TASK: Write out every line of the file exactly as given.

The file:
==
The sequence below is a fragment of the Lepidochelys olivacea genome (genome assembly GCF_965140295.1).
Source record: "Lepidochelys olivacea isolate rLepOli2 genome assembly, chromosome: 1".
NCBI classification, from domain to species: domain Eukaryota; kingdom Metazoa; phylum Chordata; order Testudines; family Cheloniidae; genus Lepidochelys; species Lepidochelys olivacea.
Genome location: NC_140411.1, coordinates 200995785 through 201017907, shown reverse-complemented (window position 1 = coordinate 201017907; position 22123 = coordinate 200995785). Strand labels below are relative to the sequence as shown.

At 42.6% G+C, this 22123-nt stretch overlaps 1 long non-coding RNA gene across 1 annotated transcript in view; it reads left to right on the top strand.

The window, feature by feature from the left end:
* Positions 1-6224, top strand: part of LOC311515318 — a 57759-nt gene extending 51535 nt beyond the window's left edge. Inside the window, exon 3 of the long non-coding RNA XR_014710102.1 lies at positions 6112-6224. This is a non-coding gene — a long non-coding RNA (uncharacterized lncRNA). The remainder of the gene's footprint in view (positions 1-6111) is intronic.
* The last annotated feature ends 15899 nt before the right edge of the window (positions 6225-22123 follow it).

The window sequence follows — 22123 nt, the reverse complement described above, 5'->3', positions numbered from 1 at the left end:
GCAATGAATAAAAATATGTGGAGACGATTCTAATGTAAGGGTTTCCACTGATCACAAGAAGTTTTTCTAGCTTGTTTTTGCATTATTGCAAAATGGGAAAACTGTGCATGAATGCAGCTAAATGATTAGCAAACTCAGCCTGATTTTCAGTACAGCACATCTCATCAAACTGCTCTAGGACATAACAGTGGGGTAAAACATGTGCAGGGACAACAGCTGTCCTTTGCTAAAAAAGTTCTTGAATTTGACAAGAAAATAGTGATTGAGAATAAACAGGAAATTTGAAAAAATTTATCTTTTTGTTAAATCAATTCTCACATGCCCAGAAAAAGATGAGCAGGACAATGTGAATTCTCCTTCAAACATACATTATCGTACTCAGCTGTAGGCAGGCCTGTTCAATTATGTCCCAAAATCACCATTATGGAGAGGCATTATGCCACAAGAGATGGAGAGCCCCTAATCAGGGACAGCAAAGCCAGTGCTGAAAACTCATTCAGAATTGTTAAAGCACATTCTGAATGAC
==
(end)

The sequence below is a fragment of the Lepidochelys olivacea genome (genome assembly GCF_965140295.1).
Source record: "Lepidochelys olivacea isolate rLepOli2 genome assembly, chromosome: 1".
NCBI classification, from domain to species: domain Eukaryota; kingdom Metazoa; phylum Chordata; order Testudines; family Cheloniidae; genus Lepidochelys; species Lepidochelys olivacea.
Genome location: NC_140411.1, coordinates 200995785 through 201017907, shown reverse-complemented (window position 1 = coordinate 201017907; position 22123 = coordinate 200995785). Strand labels below are relative to the sequence as shown.

At 42.6% G+C, this 22123-nt stretch overlaps 1 long non-coding RNA gene across 1 annotated transcript in view; it reads left to right on the top strand.

The window, feature by feature from the left end:
* Positions 1-6224, top strand: part of LOC311515318 — a 57759-nt gene extending 51535 nt beyond the window's left edge. Inside the window, exon 3 of the long non-coding RNA XR_014710102.1 lies at positions 6112-6224. This is a non-coding gene — a long non-coding RNA (uncharacterized lncRNA). The remainder of the gene's footprint in view (positions 1-6111) is intronic.
* The last annotated feature ends 15899 nt before the right edge of the window (positions 6225-22123 follow it).

The window sequence follows — 22123 nt, the reverse complement described above, 5'->3', positions numbered from 1 at the left end:
GCAATGAATAAAAATATGTGGAGACGATTCTAATGTAAGGGTTTCCACTGATCACAAGAAGTTTTTCTAGCTTGTTTTTGCATTATTGCAAAATGGGAAAACTGTGCATGAATGCAGCTAAATGATTAGCAAACTCAGCCTGATTTTCAGTACAGCACATCTCATCAAACTGCTCTAGGACATAACAGTGGGGTAAAACATGTGCAGGGACAACAGCTGTCCTTTGCTAAAAAAGTTCTTGAATTTGACAAGAAAATAGTGATTGAGAATAAACAGGAAATTTGAAAAAATTTATCTTTTTGTTAAATCAATTCTCACATGCCCAGAAAAAGATGAGCAGGACAATGTGAATTCTCCTTCAAACATACATTATCGTACTCAGCTGTAGGCAGGCCTGTTCAATTATGTCCCAAAATCACCATTATGGAGAGGCATTATGCCACAAGAGATGGAGAGCCCCTAATCAGGGACAGCAAAGCCAGTGCTGAAAACTCATTCAGAATTGTTAAAGCACATTCTGAATGAC